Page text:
Much like the Carbide Series 600C, the Air 740's interior design presents an unobstructed path for airflow from the intake fans to the exhaust. Unlike Corsair's inverted uber-tower, the Air 740 sticks with a traditional orientation for the motherboard tray and the components attached to it.
The motherboard tray is ringed with nine grommets to meet nearly any cable-routing or liquid-cooling challenge a builder might throw at the Air 740. Three more ungrommeted cable-routing passthroughs provide even more options for solving the cable-management puzzle. Aside from the three 140-mm fans pre-installed in the case, the Air 740's motherboard chamber is refreshingly unadorned, and it shouldn't present any challenges during the build process.
Flipping the Air 740 around reveals its storage and power compartment. The 3.5" drive cage in the upper-left corner of the case can hold three drives on a trio of tool-free sleds. Just above the power-supply mount, a quartet of the snap-together SSD trays used in several older Corsair cases can hold up to four 2.5" storage devices. While these 2.5" sleds don't take up much space all together, unused ones can be snapped off the stack for cleanliness if builders desire.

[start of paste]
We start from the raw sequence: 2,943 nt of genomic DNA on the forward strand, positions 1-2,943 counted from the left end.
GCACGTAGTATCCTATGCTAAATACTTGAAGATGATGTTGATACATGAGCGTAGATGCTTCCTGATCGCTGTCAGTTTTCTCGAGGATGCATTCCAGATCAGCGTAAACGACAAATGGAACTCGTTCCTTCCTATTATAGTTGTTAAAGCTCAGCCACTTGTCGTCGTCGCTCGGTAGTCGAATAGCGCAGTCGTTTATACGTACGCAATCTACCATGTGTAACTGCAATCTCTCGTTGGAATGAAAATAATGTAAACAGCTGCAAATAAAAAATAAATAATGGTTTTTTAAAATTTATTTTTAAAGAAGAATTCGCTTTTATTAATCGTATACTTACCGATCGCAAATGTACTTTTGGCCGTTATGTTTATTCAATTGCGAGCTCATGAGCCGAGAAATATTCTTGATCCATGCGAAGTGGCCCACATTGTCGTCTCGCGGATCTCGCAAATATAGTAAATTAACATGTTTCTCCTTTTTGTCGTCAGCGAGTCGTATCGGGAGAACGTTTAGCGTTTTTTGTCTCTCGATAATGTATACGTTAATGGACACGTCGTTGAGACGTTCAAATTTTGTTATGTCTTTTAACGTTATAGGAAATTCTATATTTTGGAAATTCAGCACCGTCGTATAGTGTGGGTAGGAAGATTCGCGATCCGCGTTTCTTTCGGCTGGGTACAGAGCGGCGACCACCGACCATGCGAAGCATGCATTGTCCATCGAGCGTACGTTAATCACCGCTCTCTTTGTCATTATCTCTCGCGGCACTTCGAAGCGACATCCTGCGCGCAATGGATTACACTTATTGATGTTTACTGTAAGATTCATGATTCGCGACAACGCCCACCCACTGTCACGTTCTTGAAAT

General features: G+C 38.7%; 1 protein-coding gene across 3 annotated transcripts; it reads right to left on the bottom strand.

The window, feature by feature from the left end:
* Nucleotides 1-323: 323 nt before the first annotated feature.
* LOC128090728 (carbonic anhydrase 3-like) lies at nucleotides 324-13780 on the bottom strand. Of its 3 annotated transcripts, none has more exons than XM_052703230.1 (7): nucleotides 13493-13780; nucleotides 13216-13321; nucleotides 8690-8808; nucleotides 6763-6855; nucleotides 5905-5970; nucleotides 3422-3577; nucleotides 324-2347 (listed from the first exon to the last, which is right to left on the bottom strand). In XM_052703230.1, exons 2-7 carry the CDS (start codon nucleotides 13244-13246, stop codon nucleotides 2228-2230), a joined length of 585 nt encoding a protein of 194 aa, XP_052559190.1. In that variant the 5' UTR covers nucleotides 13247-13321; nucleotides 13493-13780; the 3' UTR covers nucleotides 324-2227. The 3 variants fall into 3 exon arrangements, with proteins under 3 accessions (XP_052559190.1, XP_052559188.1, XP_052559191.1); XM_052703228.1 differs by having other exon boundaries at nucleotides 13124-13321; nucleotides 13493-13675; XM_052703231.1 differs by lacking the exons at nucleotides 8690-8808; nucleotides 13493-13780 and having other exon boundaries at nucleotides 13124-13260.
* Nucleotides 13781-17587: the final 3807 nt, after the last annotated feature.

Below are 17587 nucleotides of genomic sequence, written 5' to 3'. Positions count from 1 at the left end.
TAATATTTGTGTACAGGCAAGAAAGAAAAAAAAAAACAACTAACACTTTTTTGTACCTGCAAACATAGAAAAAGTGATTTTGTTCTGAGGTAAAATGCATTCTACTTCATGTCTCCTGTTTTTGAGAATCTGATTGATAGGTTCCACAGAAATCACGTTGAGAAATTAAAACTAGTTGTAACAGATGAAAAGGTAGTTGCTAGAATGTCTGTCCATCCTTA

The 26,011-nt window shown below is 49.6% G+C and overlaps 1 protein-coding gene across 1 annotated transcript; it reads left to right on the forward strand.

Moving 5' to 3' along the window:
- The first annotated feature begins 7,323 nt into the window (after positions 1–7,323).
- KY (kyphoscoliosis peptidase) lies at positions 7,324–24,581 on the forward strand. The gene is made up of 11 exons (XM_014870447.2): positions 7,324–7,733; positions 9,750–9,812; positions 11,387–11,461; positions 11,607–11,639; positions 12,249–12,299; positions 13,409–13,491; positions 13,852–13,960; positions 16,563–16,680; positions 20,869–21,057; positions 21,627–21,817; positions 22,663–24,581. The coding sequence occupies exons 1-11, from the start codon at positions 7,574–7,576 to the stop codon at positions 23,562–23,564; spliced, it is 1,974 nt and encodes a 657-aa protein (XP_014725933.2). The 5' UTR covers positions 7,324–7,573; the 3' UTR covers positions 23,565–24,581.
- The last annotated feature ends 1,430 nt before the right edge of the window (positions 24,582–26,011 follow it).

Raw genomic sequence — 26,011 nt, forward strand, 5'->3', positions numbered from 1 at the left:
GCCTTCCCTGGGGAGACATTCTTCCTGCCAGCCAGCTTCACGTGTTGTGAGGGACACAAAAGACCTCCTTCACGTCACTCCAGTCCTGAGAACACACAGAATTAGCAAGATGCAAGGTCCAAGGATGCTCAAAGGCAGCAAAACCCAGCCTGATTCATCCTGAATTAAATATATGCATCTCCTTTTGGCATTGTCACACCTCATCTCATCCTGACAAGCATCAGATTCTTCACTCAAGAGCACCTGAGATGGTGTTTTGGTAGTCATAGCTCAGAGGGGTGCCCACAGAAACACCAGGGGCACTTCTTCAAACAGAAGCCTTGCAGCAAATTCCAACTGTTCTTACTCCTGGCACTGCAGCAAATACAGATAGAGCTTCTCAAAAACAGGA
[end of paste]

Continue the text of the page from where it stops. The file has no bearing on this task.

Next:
The 740's vertical power-supply mount uses a thumbscrew-secured bracket to provide extra support and security for PSUs of practically any reasonable length in addition to the traditional four-screw ATX mounting scheme. With that, we've seen the bones of the Air 740—now it's time to put some meat on them.
As one might expect from such a large, roomy case, I had almost no issues putting a system in the Air 740.
Thanks to its entirely open main chamber, putting our motherboard, CPU, and graphics card inside the 740 was a painless process. I had no trouble finding a workable cable grommet for every cord I needed to pass through from the power-supply chamber, and every screw and standoff went into the case without protest. I did run into one small problem with the built-in cabling, however—routing the front-panel connectors through one of the ungrommeted holes at the bottom of the case stretched those cords to their limits. That one challenge aside, the most important parts of our system went in without a hitch.
It's a similar story in the Air 740's storage-and-power chamber. Thanks to the tool-free 2.5" and 3.5" bays, installing our test rig's storage devices was a snap. The only obstacle I ran into on this side of the case was with the 740's adjustable power-supply support bracket. Since that bracket cradles a corner of the PSU, it just barely cleared the fan-mode switch on my SeaSonic SS660-XP2 unit. Not all modern power supplies have this switch, but for builders with units that do, it's worth considering whether this bracket will cause interference with them. With a little convincing, the bracket still slid into place, but Corsair could give builders a little more peace of mind by shaving a few millimeters off the height of that support.
All told, the Air 740's huge size and open design make it a pleasure to build in for the most part. Let's see whether that ease of use is matched by solid cooling performance now.